the presentation

Professor Elizabeth Simpson OBE FRS FMedSci
Emeritus Professor of Transplantation Biology, Imperial College
Colby Benari
Programme Officer, the Academy of Medical Sciences
Saturday 3 November 2012
The Academy of Medical Sciences
Improving health through research.
Our priorities:
1. Promoting excellence
2. Influencing policy to improve health and wealth
3. Nurturing the next generation of medical researchers
4. Linking academia, industry and the NHS
5. Seizing international opportunities
6. Encouraging public and professional dialogue about medical science
The UK’s leading medical scientists from
hospitals, general practice, academia, industry
and public service.
Our Fellows are central to
all we do. The excellence
of their science, their
contribution to medicine
and society and the
diversity of their
achievements are reflected
throughout our work.
Influencing policy to improve health and
We aim to be the UK’s leading source of independent advice for those
making decisions about medical research and researchers and to provide
evidence from medical science to underpin policy development in the
public, private and charitable sectors.
We provide policy advice in many ways:
1. Evidence-based reports by working groups
2. ‘Rapid responses’
3. Consultation responses
4. Discussion papers
5. Commissions from Government
6. Workshops and symposia
Nurturing the next generation of medical
The Academy supports early career
medical researchers with a portfolio of
Niche grants
Outreach events
INSPIRE – engaging medical students
with research
Further information
To find out more, contact Colby Benari:
Mentoring for postdoctoral trainees
Since 2002, our 1-2-1 mentoring scheme has provided direct
support to clinical academics in training, supported in England by the
National Institute for Health Research.
Key issues for mentoring are:
Career planning.
Personal development.
Building effective networks.
Work-life balance.
Our mentoring booklet aims to:
• Promote the scheme
Catalyse other institutions to start
local mentoring schemes for early
career researchers.
A mentor’s perspective:
Prof Elizabeth Simpson
My background: basic science (physiology, biochemistry, anatomy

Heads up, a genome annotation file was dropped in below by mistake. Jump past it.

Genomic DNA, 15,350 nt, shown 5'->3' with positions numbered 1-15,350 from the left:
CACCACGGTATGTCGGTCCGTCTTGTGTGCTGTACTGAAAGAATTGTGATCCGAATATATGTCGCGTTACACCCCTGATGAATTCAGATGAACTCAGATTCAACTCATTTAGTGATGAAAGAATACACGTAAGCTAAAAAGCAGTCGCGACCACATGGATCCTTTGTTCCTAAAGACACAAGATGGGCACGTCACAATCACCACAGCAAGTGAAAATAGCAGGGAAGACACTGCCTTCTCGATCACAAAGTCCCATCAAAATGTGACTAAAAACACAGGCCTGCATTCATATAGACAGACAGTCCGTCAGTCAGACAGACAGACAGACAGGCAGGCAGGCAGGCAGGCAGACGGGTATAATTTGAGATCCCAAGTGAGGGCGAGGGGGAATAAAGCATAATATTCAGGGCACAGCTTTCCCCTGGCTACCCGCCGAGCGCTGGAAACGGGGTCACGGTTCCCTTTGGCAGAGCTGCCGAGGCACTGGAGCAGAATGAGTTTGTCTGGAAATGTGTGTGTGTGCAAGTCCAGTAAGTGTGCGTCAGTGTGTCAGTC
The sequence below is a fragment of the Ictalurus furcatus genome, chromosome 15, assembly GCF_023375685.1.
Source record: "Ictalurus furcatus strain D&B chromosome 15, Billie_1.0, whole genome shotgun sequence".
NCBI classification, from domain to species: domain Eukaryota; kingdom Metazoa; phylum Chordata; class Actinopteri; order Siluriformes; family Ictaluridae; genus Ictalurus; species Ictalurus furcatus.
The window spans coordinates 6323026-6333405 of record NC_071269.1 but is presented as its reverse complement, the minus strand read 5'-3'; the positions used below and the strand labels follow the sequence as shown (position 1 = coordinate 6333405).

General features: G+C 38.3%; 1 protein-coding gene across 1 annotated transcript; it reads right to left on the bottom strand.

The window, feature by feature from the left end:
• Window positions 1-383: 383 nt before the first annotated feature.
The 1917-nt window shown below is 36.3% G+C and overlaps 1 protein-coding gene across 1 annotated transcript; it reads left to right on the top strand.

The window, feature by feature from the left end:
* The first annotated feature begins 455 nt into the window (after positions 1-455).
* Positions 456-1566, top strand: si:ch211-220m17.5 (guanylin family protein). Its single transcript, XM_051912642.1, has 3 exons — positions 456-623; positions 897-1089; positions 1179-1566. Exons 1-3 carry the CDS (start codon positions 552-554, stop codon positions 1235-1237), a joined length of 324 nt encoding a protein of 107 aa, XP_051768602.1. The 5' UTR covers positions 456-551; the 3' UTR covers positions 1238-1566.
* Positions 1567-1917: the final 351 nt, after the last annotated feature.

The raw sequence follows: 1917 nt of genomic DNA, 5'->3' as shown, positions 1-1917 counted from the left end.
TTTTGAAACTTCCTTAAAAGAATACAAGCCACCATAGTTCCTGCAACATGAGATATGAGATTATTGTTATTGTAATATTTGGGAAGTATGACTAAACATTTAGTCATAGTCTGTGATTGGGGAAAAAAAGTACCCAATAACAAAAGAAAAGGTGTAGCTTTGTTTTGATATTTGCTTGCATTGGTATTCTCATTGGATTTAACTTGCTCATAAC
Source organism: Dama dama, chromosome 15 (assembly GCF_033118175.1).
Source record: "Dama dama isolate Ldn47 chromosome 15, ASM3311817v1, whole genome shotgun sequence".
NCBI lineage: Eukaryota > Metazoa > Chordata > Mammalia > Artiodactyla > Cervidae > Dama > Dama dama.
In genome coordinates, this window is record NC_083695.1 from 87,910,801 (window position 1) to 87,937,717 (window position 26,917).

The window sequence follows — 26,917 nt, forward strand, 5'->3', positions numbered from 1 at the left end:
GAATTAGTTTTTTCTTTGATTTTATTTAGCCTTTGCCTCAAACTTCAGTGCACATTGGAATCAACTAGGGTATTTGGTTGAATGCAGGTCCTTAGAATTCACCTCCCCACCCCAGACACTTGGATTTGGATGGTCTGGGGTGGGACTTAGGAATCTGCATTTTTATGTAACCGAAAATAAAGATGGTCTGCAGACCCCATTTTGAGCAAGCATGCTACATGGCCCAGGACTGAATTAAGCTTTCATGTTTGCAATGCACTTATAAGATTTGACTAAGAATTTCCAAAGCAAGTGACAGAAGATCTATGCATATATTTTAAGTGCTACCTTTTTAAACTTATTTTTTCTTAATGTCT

pathology), Cambridge natural sciences tripos followed by
Clinical training as a veterinarian (medicine, surgery, pathology)
Two years in clinical practice
Further training in pathology
Research in immunology & genetics esp WRT transplantation,
cancer and autoimmunity at NIMR, NIH, CRC and Imperial College
A mentor’s perspective:
A mentor is a confidential listener prepared to discuss options,
directions and various problems related to the mentee’s goals
A sounding board for helping the mentee to work out their own
options for action in face of problems
A mentor is not a supervisor
And possibly not from the same institution
A mentor’s perspective:
how to find a mentor
Access list of those available eg fellows of AMS if you
are eligible for their scheme
Consider if having more than one might be helpful
eg. a clinical scientist and a basic scientist
Speciality/subject area, M/F
Consider ease of meeting (geographical, time available)
Approach potential mentor(s) to request a discussion
Assess the way forward, how often to meet, where, etc
A mentor’s perspective:
Attending regional meetings of mentees and/or
mentors & mentees (eg AMS sponsored)
Helpful to compare notes with other mentees, across disciplines
and specialities in same geographical area
Joining/setting up networks
Extend range of knowledge – scientific, professional, local facilities
Joint meetings of mentors and mentees helps to define their roles
and understand the boundaries between mentor and supervisor
A mentor’s perspective:
my experience of mentees
My mentees have included clinical fellows in PhD and postdoctoral
clinical research posts as well as some basic scientists (outside the
current AMS scheme)
Both male and female mentees, although most have been female
Human clinical and veterinary fellows through the AMS scheme
Each category share problems needing solution
The AMS scheme is well organised & supported, and very flexible
Habits of effective mentees
• Come prepared.
• Don’t expect to be given advice.
• Take your mentoring sessions seriously.
• If you commit to action, follow through.
• Give feedback.
• Challenge the mentor if
they have got it wrong.
• Manage the logistics of
the relationship.
Peer mentoring
• Buddy group schemes at the Academy.
• A committed leader/organiser is key.
• Regular communication – LinkedIn, email list, etc.
• Regular meetings.
• Small numbers.